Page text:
Well, this certainly isn’t the fall of 2005! By this time last year we were up to the 13th named storm: Ophelia, and still in shock over the devastation Katrina left behind. Today, we’re monitoring our sixth named storm of the 2006 Atlantic hurricane season: Florence.
Up until now, this hurricane season has been relatively calm. The hurricane forecasters are even downgrading their predictions for this year, despite the fact that we are into a very busy tropical cycle (tropical activity goes in cycles over periods of 20-30 years). One of the main reasons for the decreased number of storms is the amount of wind shear that’s been whipping around in the Atlantic. Wind shear is the change in wind speed or direction from the upper levels of the atmosphere that can tear up tropical storms as they are trying to get their “act together.”
There are also other reasons. The sea surface temps in the Atlantic are a degree or two cooler than last year (but still warmer than average). Warm water is what fuels these storms, and it has to be the right temperature for the tropics to fire up. Throw some cooler water in the path of these things, and that can seriously take the wind out of their sails! There has also been a lot of sand blowing off the African Sahara, which, in turn, has also hindered our tropical head count.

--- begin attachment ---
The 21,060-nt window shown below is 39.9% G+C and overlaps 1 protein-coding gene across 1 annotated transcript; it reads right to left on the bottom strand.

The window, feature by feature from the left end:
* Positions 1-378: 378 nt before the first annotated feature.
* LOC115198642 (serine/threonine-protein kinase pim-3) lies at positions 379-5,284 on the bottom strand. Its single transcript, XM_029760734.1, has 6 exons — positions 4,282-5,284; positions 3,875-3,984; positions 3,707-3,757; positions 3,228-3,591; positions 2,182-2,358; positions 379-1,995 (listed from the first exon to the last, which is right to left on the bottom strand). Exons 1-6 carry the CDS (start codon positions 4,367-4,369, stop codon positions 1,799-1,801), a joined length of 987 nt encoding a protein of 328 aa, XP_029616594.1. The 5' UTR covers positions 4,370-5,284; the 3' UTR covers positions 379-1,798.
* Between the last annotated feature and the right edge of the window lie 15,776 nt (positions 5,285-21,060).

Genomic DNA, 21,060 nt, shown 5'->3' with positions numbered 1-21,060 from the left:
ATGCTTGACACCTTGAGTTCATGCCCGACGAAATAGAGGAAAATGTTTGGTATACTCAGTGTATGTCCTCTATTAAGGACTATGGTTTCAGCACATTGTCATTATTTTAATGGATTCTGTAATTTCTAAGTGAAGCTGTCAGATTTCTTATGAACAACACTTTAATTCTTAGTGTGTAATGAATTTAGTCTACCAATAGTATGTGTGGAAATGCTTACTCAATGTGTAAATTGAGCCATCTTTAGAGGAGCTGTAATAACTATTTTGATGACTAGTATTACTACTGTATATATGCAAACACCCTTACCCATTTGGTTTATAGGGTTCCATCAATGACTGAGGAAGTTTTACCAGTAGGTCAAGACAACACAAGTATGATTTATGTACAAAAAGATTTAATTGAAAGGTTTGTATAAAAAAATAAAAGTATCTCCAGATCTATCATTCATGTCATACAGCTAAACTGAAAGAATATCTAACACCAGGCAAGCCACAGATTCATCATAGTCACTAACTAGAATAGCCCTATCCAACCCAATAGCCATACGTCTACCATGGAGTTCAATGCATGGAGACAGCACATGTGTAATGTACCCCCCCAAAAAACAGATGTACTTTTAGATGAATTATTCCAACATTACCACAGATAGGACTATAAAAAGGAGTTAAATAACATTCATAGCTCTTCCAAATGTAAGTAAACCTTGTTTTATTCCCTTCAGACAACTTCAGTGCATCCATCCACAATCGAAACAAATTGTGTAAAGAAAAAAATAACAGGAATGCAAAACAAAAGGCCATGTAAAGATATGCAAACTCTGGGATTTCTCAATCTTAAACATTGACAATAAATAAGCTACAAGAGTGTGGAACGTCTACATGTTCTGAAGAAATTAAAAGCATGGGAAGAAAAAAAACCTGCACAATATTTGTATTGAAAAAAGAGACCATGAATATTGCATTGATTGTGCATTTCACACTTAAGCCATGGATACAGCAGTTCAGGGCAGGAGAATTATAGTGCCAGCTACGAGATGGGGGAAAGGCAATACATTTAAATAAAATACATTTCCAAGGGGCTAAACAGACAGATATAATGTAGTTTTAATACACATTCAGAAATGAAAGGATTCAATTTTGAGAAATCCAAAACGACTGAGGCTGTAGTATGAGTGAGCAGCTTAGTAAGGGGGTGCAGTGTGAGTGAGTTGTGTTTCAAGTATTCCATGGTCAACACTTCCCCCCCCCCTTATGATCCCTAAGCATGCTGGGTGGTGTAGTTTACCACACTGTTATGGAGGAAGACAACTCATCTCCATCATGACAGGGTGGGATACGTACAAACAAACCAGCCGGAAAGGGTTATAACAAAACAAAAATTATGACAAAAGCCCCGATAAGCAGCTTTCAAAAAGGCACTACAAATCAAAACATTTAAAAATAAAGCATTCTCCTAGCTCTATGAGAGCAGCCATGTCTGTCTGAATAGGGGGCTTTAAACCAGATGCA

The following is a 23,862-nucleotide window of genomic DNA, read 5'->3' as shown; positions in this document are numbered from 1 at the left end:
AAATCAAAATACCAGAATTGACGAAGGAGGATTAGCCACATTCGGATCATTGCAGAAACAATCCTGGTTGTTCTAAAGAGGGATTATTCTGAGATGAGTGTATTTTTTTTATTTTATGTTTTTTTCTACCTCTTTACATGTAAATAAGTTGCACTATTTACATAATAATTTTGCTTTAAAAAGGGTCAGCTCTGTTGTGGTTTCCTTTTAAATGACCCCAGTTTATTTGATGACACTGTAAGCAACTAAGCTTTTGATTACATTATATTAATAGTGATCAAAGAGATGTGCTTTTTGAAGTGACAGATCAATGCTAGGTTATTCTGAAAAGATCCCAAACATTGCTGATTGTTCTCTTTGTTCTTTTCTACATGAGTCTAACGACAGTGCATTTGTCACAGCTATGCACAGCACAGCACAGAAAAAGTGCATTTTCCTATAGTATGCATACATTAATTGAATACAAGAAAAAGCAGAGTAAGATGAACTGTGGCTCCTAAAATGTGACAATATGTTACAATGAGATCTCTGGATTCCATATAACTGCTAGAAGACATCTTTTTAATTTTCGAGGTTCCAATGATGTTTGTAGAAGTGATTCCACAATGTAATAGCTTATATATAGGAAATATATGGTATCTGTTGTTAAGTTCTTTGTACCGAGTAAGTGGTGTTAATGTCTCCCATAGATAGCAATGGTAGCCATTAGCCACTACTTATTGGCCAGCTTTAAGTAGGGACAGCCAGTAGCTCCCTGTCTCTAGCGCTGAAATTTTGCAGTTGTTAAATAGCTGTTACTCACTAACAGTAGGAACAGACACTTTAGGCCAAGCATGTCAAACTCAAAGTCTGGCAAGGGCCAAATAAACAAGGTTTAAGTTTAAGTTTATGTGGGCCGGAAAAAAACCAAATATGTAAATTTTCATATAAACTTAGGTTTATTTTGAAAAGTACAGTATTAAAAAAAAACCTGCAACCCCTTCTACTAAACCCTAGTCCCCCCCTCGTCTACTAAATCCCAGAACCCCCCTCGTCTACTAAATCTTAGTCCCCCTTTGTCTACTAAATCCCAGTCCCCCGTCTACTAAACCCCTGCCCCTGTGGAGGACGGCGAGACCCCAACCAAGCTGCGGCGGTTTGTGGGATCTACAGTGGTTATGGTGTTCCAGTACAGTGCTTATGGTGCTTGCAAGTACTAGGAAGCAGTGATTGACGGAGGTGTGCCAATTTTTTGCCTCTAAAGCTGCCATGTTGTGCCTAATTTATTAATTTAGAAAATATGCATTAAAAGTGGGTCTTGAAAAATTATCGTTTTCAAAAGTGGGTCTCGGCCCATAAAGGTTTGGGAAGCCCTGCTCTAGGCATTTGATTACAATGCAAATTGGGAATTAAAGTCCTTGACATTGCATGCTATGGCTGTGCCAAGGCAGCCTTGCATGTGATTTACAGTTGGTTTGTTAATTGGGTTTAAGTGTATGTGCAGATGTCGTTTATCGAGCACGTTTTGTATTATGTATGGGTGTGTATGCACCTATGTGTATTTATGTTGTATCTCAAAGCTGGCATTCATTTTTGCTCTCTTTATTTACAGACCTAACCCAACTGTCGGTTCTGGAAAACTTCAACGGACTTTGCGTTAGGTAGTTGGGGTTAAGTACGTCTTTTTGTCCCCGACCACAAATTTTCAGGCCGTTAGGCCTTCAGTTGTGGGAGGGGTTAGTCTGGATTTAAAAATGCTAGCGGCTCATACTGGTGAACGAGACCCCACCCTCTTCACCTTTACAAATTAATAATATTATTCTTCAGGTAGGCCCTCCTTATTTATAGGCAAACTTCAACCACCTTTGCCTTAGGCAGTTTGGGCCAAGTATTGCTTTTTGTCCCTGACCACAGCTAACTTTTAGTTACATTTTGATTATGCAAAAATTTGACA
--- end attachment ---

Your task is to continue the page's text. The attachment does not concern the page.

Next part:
September and October is the peak of hurricane season. It’s been pretty quiet up until now, but not unheard of to see rapid storm development in the next four to eight weeks. And remember: the official season isn't over until the end of November!
I hope this country never sees another hurricane like Katrina. Unfortunately, that’s probably not the case. We can, however, learn from events like Katrina. It’s so important if you live anywhere in the path of a hurricane-prone region (anywhere along the east coast, or Gulf of Mexico) to have a plan in place before the hurricane season even starts. Preparation is the key to saving lives. Here is a link to NOAA’s excellent Hurricane Preparedness package that everyone should have handy:
Let’s hope that this season continues to remain quiet, but also, as we remember Katrina, let's not become complacent. As Dr. Max Mayfield (director of the National Hurricane Center) says:
"It takes just one hurricane over your house to make for a bad year."
My thoughts and prayers continue to be with those who have lost their homes and loved ones by these powerful forces of nature.
Have a question for Janice Dean? E-mail us at firstname.lastname@example.org.
Janice Dean is senior meteorologist for Fox News Channel. She is author of two children's books about weather. Her latest is "Freddy the Frogcaster and the Terrible Tornado" (Regnery 2016). Click here for more information on Janice Dean.